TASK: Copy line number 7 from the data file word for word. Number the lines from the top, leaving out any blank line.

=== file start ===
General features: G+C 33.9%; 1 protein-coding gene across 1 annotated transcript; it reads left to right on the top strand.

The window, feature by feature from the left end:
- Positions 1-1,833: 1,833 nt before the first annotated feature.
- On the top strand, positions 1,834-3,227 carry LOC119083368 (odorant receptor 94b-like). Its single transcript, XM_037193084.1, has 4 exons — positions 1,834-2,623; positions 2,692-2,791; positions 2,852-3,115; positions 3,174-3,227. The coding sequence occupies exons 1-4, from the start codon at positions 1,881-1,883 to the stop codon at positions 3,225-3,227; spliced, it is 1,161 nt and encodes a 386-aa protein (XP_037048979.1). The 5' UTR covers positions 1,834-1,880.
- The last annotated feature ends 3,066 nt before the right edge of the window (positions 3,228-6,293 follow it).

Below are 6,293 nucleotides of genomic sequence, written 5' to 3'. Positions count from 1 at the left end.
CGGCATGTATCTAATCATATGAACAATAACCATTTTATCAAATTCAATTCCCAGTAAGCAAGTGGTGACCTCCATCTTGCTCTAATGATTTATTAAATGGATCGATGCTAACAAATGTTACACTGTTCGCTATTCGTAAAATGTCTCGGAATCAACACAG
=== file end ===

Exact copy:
CGGCATGTATCTAATCATATGAACAATAACCATTTTATCAAATTCAATTCCCAGTAAGCAAGTGGTGACCTCCATCTTGCTCTAATGATTTATTAAATGGATCGATGCTAACAAATGTTACACTGTTCGCTATTCGTAAAATGTCTCGGAATCAACACAG